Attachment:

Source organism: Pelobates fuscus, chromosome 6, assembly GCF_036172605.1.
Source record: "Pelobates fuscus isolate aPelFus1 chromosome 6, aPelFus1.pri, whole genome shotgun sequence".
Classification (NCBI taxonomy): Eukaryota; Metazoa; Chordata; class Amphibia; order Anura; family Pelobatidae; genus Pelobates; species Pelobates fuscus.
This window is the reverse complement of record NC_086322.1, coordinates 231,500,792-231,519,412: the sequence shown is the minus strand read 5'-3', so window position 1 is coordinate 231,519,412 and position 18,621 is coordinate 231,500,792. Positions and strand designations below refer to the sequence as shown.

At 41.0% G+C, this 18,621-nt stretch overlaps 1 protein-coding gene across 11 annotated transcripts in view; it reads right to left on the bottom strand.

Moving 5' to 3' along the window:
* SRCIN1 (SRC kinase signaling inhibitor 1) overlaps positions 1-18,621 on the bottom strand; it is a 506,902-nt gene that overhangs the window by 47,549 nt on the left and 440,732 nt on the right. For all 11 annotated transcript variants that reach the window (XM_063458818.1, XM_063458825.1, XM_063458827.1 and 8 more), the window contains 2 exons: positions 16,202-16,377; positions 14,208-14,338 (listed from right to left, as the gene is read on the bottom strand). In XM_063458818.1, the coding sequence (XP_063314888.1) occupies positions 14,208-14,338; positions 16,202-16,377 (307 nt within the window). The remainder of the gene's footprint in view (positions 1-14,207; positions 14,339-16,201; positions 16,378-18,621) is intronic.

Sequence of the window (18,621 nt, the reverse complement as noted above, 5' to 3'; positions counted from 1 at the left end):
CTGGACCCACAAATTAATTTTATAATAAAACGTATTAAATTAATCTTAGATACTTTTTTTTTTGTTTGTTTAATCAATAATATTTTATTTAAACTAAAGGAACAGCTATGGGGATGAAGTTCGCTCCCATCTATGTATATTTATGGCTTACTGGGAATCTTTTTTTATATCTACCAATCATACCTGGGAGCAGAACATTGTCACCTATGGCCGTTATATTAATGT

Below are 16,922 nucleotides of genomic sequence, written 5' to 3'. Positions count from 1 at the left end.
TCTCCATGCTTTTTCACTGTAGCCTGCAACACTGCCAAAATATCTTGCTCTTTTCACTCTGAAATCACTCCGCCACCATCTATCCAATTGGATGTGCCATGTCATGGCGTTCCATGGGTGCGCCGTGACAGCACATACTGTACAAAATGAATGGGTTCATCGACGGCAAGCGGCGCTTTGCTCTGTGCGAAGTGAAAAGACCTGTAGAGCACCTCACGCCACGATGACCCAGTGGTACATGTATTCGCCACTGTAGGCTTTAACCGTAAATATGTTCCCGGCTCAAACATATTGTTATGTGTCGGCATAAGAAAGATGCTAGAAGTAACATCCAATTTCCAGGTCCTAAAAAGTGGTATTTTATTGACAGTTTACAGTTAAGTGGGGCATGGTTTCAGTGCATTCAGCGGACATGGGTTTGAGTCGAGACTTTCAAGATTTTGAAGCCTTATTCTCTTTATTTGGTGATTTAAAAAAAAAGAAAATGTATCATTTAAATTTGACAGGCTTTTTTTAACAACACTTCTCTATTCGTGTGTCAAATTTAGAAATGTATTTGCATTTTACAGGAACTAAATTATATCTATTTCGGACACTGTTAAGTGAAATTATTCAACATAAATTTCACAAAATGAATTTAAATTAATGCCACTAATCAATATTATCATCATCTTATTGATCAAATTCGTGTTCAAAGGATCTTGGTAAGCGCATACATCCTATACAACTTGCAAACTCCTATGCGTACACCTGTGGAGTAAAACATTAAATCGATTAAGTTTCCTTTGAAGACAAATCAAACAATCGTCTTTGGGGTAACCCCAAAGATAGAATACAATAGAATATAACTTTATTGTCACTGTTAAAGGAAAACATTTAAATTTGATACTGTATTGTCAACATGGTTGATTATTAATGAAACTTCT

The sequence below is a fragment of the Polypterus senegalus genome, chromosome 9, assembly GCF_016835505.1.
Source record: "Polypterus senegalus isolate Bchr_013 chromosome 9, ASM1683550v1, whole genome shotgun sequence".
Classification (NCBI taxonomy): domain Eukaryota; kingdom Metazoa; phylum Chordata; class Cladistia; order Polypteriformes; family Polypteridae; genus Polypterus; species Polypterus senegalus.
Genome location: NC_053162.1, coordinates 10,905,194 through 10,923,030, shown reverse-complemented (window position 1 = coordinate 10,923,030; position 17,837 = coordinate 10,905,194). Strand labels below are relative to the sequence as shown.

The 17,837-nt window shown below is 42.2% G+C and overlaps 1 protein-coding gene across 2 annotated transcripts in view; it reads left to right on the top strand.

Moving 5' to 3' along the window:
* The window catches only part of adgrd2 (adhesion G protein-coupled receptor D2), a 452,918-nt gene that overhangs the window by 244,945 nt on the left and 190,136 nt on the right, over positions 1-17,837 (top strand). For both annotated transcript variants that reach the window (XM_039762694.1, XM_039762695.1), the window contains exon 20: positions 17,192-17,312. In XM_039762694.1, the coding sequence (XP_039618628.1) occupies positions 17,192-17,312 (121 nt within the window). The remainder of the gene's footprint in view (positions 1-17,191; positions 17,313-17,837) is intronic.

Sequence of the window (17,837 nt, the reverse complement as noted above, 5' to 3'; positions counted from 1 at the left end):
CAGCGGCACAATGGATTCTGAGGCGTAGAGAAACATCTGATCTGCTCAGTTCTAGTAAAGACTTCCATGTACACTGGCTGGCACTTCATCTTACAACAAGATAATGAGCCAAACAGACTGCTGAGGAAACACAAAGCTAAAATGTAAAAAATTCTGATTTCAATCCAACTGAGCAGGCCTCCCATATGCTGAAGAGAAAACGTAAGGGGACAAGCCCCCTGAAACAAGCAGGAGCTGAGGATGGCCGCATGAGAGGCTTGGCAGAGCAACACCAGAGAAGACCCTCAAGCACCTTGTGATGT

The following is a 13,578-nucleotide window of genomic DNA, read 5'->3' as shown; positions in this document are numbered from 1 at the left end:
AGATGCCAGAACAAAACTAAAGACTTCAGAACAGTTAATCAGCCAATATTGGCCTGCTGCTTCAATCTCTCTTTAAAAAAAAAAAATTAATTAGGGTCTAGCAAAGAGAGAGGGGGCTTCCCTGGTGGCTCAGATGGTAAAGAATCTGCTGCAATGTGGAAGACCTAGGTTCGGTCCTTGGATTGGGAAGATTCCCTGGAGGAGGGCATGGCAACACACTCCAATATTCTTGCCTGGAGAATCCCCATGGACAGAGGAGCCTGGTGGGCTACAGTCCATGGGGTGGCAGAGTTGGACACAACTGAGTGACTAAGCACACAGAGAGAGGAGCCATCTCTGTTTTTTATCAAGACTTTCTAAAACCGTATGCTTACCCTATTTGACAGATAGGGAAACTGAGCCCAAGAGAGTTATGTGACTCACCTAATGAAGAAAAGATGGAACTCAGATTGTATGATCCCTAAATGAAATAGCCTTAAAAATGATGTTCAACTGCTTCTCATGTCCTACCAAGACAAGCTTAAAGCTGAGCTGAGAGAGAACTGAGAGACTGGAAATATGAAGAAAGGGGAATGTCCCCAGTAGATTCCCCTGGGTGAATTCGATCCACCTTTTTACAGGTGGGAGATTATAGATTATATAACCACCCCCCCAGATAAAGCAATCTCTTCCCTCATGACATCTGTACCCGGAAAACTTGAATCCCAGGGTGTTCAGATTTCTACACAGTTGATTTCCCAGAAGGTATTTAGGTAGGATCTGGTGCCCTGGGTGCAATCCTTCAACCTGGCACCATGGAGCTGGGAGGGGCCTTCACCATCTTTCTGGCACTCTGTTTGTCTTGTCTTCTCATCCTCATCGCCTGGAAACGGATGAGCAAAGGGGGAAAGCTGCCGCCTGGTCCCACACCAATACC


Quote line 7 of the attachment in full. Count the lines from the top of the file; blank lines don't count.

* SRCIN1 (SRC kinase signaling inhibitor 1) overlaps positions 1-18,621 on the bottom strand; it is a 506,902-nt gene that overhangs the window by 47,549 nt on the left and 440,732 nt on the right. For all 11 annotated transcript variants that reach the window (XM_063458818.1, XM_063458825.1, XM_063458827.1 and 8 more), the window contains 2 exons: positions 16,202-16,377; positions 14,208-14,338 (listed from right to left, as the gene is read on the bottom strand). In XM_063458818.1, the coding sequence (XP_063314888.1) occupies positions 14,208-14,338; positions 16,202-16,377 (307 nt within the window). The remainder of the gene's footprint in view (positions 1-14,207; positions 14,339-16,201; positions 16,378-18,621) is intronic.